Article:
There is not always a great mass of materials at the disposal for children to explore and experiment with, sometimes you need to get creative... and in many places recycling junk is not an option because the whole city is littered with the stuff in such a way that it is something negative (and the junk everywhere was overwhelming - a reminder of oppression almost).
So we need to go into a setting to understand so that we can join them on their journey and enable them... not look down on them from our vantage point of a more peaceful context, or cultural differences, or the impact of poverty, or politics... or whatever it might be in any given place...
We need to be there and understand that these marvelous educators are doing their very best for the children in their circumstances.

For more posts you can check out the links conected to "Preschool visits" and also "The third Teacher"

A good one to start with is How is your Third Teacher Teaching

Sunday, 8 November 2015

Structure for freedom

Its been a busy few weeks as I settle into my role as pedagogical director at Filosofiska ... which means there has not been so much time to write here on my blog...
but I have been reflecting a whole heap...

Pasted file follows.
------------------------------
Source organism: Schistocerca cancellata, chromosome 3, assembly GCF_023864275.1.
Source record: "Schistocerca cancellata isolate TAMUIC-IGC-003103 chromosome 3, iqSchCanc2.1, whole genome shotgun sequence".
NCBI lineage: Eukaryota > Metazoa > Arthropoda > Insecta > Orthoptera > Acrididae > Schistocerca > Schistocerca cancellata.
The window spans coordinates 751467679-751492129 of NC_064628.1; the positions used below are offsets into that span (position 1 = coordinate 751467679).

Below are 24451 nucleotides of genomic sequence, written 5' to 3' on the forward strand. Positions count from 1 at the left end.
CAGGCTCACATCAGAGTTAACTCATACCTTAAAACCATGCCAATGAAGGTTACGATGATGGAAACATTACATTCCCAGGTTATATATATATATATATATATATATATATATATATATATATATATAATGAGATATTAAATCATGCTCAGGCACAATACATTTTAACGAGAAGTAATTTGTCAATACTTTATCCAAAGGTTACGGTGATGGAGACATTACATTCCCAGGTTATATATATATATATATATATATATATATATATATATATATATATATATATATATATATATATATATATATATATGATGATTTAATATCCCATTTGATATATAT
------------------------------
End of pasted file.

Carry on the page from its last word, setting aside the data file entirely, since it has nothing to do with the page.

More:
On Friday I participated in part of the course for medical students where they are studying neurology and psychology... (funnily the same students my husband will be teaching in a few weeks) - they are doing a project right now on how to assist preschool pedagogues meet the needs of their group... identifying problem areas and making goals... I was up at the front of the lecture hall with the lecturer as he role-played with me a possible dialogue they might have at the preschools... first incorrectly, and then correctly... it was one of the strangest things I have ever done... adlibbing to something there was very little preparation for, with a diary he had filled out about my reactions to the group and observations he had made about my group...

But it got me thinking about play and the freedom to play and how that is taken away when the group is dysfuntional.

A dysfunctional group is stressed, focussed on the problems of maybe one,two ot more children disrupting play for whatever reasons so that play does not flow as usual.

It made me realise just how much structure is sometimes required for free-play to exist... which seemed totally absurd.